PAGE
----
If EU countries such as Germany and France want to offer Frankfurt or Paris as an alternative to London they'd have to work really hard to compete with the British capital: the World Bank ranks the UK fourth in the world in shareholder protection (behind only Hong Kong, New Zealand and Singapore) while France is in 29th place, and Germany is 49th. The same applies to the World Bank's ranking on paying taxes, which puts the UK 15th in the world, well ahead of Germany (ranked 72nd) and France in the 87th place.
But, true to their traditional instincts, EU leaders are not proposing to compete with London; they are proposing to regulate away London's predominance by simply restricting EU financial transactions or imposing financial penalties on banks which trade with Europe but continue to keep their headquarters in London. In short, the strategy is not to compete with the best, but punish the best. How this would benefit European economies is, of course, never explained.
However, the biggest damage which Europe will sustain as a result of Brexit is psychological. For the first time ever, European integration, a process which almost everyone assumed was irreversible, became eminently reversible. The EU is no longer automatically associated with economic progress and good governance; instead, it is increasingly seen as an ossified structure run by ham-fisted bureaucrats. And Europe can no longer pretend to have a serious security and military policy when Britain, one of its key military partners, is preparing to leave.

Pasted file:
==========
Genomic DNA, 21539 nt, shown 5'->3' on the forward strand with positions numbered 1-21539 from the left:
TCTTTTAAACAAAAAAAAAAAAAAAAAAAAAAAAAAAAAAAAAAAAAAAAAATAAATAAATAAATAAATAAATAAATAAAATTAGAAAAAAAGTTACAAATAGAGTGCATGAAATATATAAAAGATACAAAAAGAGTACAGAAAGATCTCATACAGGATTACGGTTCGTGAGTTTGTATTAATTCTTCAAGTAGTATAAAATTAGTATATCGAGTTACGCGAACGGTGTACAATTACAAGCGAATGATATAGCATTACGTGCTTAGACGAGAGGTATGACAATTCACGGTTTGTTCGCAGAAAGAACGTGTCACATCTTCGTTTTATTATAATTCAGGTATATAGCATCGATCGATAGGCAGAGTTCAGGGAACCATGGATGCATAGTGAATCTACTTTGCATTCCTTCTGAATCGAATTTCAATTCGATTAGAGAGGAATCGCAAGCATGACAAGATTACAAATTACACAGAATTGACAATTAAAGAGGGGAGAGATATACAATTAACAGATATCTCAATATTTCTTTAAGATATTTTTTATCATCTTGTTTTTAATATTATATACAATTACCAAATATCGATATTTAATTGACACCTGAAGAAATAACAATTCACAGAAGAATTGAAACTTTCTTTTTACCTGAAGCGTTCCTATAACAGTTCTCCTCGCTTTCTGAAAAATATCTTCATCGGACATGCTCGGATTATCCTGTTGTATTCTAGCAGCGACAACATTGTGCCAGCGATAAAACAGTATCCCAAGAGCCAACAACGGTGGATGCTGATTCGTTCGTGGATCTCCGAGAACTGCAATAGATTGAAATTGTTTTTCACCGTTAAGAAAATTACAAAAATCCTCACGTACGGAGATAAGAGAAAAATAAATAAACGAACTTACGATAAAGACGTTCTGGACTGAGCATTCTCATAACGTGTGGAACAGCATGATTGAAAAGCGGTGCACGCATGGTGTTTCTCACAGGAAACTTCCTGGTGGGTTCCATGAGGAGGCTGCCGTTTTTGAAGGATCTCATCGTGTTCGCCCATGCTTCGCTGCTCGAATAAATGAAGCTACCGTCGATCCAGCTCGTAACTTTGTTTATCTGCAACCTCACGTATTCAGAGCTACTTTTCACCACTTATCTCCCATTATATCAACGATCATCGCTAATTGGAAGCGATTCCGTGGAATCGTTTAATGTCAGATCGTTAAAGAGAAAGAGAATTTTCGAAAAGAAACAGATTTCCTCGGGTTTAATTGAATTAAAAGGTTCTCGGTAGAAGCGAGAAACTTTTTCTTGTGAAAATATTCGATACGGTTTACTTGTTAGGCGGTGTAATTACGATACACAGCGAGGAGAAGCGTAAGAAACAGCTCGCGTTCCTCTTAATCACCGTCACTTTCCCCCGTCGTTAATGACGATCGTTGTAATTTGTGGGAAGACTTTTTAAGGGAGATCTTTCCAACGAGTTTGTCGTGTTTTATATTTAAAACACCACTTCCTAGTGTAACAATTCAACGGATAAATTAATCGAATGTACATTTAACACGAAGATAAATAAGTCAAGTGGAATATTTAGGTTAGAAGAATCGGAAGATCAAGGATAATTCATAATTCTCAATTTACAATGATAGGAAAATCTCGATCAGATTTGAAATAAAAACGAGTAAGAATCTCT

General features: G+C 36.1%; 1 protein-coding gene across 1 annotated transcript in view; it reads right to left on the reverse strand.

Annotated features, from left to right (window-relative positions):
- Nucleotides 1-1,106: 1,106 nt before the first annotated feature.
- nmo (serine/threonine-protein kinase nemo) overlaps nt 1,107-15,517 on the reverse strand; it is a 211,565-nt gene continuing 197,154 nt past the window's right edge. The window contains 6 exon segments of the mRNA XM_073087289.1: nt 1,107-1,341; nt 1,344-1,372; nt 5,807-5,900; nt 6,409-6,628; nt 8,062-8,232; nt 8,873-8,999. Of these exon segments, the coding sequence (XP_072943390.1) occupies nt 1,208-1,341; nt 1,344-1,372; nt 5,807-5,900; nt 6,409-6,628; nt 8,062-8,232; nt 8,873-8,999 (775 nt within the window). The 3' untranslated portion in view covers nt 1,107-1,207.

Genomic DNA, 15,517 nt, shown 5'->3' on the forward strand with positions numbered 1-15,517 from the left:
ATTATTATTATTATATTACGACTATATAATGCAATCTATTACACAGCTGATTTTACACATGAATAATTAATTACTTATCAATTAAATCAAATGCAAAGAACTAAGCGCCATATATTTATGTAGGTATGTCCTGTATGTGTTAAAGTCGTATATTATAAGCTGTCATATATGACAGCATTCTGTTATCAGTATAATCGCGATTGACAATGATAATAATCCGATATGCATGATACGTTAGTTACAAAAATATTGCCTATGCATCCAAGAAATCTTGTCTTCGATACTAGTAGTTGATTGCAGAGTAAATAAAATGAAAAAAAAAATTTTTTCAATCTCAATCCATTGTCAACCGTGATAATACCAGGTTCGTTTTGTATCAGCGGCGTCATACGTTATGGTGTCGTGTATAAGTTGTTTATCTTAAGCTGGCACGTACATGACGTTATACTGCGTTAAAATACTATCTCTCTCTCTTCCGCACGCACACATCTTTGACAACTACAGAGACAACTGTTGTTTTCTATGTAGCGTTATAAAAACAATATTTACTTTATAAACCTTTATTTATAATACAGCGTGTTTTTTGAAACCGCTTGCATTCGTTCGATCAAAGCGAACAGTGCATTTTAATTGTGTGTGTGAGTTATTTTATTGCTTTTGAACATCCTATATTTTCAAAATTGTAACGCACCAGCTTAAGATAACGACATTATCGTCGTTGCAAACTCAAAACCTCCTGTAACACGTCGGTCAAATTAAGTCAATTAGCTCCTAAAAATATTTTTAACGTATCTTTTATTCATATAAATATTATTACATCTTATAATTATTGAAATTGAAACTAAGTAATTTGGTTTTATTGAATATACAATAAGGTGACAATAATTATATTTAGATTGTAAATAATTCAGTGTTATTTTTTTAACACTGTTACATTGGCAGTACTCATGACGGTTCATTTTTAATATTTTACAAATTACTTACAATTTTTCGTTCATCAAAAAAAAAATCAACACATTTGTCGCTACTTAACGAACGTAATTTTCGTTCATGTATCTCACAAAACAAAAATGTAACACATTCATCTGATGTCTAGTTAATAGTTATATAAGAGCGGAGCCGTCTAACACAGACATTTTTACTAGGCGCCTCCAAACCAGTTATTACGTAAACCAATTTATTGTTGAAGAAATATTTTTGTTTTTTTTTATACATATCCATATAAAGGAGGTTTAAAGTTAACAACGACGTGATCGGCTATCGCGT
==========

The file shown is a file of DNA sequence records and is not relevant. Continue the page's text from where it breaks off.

Of course, this is a generalisation, even a caricature of realities. But caricatures sting because they often become reality, and that has consequences. As a result of Brexit, EU leaders are losing confidence in themselves, and growing increasingly fearful of promoting free trade and economic liberalisation.
As Mr Mark Leonard who runs the European Council on Foreign Relations, a think-tank, ably put it in a recent study: "The EU proved over the last few decades that it could be a force for globalisation, tearing down barriers between peoples and nations, but today its survival depends on showing that it can protect its own citizens from the very forces it has promoted."
None of this damage is inevitable, provided all the European leaders at their summit this week accept that Britain's departure is a tragedy for the entire continent, and that the best contribution which all governments can contemplate is to make this separation as smooth as possible, and with the least possible consequences.
Not because the British don't deserve to be "punished", but because all Europeans deserve a better fate.
A version of this article appeared in the print edition of The Straits Times on September 12, 2016, with the headline 'Europe yet to realise how badly Brexit will hurt'. Print Edition | Subscribe